SpaceX routinely reuses boosters to save time and money – so its uncommon to launch a new one and see it shining bright on the pad with no accumulated black and gray soot and grime from the searing soar to space and back.

SpaceX also skipped the normal static fire test for this booster in something of a surprise, although they have skipped several this year in order to save time and quicken the launch cadence.

Booster B1067 now flown once to space and back will now be re-cycled for use on the NASA SpaceX Crew-3 launch of four multinational astronauts to the ISS slated for NET Oct. 23 likewise from KSC pad 39A

 

SpaceX Falcon 9 lifts off on NASA CRS-22 resupply mission to ISS at 1:29 PM EDT from pad 39A on NASA’s Kennedy Space Center- as seen from Space View Park, Titusville, FL. Credit: Jean Wright/spaceupclose.com

This droneship landing counts as the 86th landing to date by land or by sea.

The two-stage Falcon 9 rocket launched on a northeasterly trajectory to the ISS inclined at 51 degrees north

Enjoy our photos of the Falcon 9 launch taken by the Space UpClose team of Ken Kremer and Jean Wright

Check back as the gallery grows.

Big crowd watches the NASA SpaceX Falcon 9 cargo launch to ISS on June 3, 2021 from Space View park, Titusville, FL. Credit: Jean Wright/spaceupclose.com

The mission marked the 17th launch of a Falcon 9 already this year over a span of just over 5 months time.

Here is a NASA summary describing some of the science experiments Dragon is delivering to the space station are:

Symbiotic squid and microbes

The Understanding of Microgravity on Animal-Microbe Interactions (UMAMI) study uses bobtail squid and bacteria to examine the effects of spaceflight on interactions between beneficial microbes and their animal hosts. This type of relationship is known as symbiosis. Beneficial microbes play a significant role in the normal development of animal tissues and in maintaining human health, but gravity’s role in shaping these interactions is not well understood. This experiment could support the development of measures to preserve astronaut health and identify ways to protect and enhance these relationships for applications on Earth.

These immature bobtail squid (Euprymna scolopes) are part of UMAMI, an investigation that examines whether space alters the symbiotic relationship between the squid and the bacterium Vibrio fischeri.
Credits: Jamie S. Foster, University of Florida

Producing tougher cotton

Cotton is used in many products, but its production uses significant amounts of water and agricultural chemicals. The Targeting Improved Cotton Through On-orbit Cultivation

(TICTOC) study focuses on improving cotton’s resilience, water-use, and carbon storage. On Earth, root growth depends upon gravity. TICTOC could help define which environmental factors and genes control root development in microgravity. Scientists could use what they learn to develop cotton varieties that require less water and pesticide use.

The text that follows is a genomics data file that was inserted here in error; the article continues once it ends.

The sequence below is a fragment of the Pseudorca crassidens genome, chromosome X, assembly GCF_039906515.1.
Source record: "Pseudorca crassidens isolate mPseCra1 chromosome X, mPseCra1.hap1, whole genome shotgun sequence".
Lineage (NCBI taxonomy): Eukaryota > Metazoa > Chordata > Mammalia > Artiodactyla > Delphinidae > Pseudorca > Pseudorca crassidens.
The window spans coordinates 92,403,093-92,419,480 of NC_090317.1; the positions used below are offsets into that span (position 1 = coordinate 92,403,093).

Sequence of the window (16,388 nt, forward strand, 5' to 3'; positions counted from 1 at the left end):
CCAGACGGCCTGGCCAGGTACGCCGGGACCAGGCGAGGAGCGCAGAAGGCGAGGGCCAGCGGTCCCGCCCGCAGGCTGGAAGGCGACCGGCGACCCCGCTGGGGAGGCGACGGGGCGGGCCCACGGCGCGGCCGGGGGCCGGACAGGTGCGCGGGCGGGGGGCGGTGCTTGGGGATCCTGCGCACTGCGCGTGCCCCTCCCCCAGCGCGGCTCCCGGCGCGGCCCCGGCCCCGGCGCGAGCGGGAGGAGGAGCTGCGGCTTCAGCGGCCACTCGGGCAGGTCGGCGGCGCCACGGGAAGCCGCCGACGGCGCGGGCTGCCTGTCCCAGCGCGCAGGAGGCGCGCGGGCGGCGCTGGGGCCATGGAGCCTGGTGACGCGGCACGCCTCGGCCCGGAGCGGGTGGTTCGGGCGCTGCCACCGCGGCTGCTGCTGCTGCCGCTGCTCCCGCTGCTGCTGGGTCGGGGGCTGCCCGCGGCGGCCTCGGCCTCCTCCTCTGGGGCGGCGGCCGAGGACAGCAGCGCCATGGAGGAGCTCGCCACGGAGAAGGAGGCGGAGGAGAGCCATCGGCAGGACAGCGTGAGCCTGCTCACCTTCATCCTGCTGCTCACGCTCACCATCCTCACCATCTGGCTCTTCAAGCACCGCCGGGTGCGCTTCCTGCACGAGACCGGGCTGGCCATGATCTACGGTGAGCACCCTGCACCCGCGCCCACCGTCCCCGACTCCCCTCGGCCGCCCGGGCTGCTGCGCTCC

Water bears take on space

Tardigrades, also known as water bears for their appearance when viewed under a microscope, are creatures that can tolerate extreme environments. The Cell Science-04 experiment aims to identify the genes involved in water bear adaptation and survival in these high-stress environments. The results could advance scientists’ understanding of the stress factors that affect humans in space.

Cell Science-04 flies tardigrades, or water bears, to the space station for a study seeking to identify the genes involved in its adaptation and survival in high stress environments. Credits: Thomas Boothby, University of Wyoming

On-the-spot ultrasound

The handheld, commercial Butterfly IQ Ultrasound device could provide critical medical capabilities to crews on long-term spaceflights where immediate ground support is not an option. This study will demonstrate the use of an ultrasound unit alongside a mobile computing device in microgravity. Its results have potential applications for medical care in remote and isolated settings on Earth.

Developing better robot drivers

An ESA (European Space Agency) investigation, Pilote, test the effectiveness of remotely operating robotic arms and space vehicles using virtual reality and haptic interfaces. Pilote studies existing and new technologies in microgravity by comparing those recently developed for teleoperation to those used to pilot the Canadarm2 and Soyuz spacecraft. The study also compares astronaut performance in using the interfaces on the ground and during spaceflight. Results could help optimize workstations on the space station and future space vehicles for missions to the Moon and Mars.

Bonus power